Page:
Certain residues from the combustion of wood can be found in the atmosphere, in the form of fine particles. These particles, which we breathe in, are harmful, especially for those with respiratory problems.
The pie chart opposite shows the sources of the fine particles suspended in the air in Zurich one day in winter. 20% of the particulate comes from wood-fired heating. But is that reason enough to condemn it?
Like many other technologies, the design and engineering of wood-burning stoves has changed a lot in recent years. These changes mean the introduction of products that perform much better than their predecessors. This phenomenon is particularly marked when it comes to particles, as – in laboratory conditions – a modern burner produces somewhere in the region of between a hundred times and a thousand times fewer particles than an older model or an open fire.
As well as this, scientific studies show that the quality of the combustion changes – in a good way! – the composition of the smoke: The toxicity of the same quantity of fine particles emitted by an efficient appliance will be much lower than that of an older stove.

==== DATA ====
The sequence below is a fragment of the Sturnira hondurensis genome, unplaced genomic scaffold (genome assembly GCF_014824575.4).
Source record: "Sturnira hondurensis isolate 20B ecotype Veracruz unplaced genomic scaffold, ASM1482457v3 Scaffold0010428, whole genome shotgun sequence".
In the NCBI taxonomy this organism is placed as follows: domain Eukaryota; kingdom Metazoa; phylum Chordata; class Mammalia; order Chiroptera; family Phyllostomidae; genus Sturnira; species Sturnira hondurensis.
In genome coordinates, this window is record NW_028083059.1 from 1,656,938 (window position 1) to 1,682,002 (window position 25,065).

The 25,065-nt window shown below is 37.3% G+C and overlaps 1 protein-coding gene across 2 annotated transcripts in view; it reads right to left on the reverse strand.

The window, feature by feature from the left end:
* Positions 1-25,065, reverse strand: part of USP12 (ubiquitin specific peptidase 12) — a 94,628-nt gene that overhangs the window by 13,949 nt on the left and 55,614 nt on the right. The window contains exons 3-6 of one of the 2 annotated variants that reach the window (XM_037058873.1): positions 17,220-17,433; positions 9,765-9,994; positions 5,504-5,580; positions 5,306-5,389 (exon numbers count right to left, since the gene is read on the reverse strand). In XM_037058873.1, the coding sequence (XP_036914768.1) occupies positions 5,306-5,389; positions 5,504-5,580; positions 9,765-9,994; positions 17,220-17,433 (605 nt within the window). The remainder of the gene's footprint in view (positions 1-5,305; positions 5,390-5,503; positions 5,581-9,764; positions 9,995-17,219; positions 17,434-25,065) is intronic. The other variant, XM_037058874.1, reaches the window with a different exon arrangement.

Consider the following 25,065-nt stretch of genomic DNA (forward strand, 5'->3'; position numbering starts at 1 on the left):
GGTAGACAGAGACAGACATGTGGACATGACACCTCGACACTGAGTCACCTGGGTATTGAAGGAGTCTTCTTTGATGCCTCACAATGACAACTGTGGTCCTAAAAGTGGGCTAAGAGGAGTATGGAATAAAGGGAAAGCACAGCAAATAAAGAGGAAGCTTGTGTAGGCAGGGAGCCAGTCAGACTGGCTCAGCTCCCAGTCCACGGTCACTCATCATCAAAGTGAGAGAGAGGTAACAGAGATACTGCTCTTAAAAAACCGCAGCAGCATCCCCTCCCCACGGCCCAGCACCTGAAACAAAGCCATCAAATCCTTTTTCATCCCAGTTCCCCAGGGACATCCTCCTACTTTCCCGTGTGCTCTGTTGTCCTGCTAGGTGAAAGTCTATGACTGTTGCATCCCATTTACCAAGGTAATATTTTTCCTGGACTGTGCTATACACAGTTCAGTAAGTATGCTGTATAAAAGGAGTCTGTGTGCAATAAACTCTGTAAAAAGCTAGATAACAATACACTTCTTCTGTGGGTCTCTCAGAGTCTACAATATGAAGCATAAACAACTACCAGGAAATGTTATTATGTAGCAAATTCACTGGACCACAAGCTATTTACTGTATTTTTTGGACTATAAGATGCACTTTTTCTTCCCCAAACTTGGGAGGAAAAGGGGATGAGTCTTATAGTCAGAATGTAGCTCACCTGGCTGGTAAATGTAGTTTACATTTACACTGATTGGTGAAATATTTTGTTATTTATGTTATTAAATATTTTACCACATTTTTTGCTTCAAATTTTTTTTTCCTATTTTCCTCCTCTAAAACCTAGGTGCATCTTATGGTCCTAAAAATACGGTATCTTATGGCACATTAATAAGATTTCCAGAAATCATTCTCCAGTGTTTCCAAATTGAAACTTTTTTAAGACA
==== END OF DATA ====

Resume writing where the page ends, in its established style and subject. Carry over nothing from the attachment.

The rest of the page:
With this knowledge, but taking into account the fact that even a good burner is rarely used in optimum conditions, it seems reasonable and fairly conservative to assume that a modern burner, used in classic conditions, will produce at least ten times fewer particles than an older stove, and twenty times fewer than an open fire!
A recent study estimated that European wood-burning appliances include around 16 million open fires, the same number of enclosed built-in fires and just under 26 millions stoves.
If you consider the fact that among the built-in burners and stoves, a third of all wood-burning appliances are modern and efficient appliances, and taking into account the emission factors suggested in the paragraph above, we can estimate the contribution of different types of appliances to the emissions caused by wood-burning stoves.
To do this, it is assumed that enclosed fires are used on average twice as often as open fires.
The second figure opposite shows the domination of open fires and old burners in the emissions caused by wood-burning appliances.
Based on this, it is easy to calculate that if all open fires and old enclosed fires were replaced with efficient appliances, particle emissions would be reduced by nearly 90%, as shown in the last figure!
In the current climate of austerity, climate change and energy insecurity, isn’t it time to return wood-burners to their rightful place and help the industry progress?
The brief analysis outlined in this document shows that the potential for progress when it comes to particle emissions is enormous, as long as proactive measures are taken to encourage consumers to use efficient systems properly (which will also give more households the benefits of the joys of using wood to produce heat!).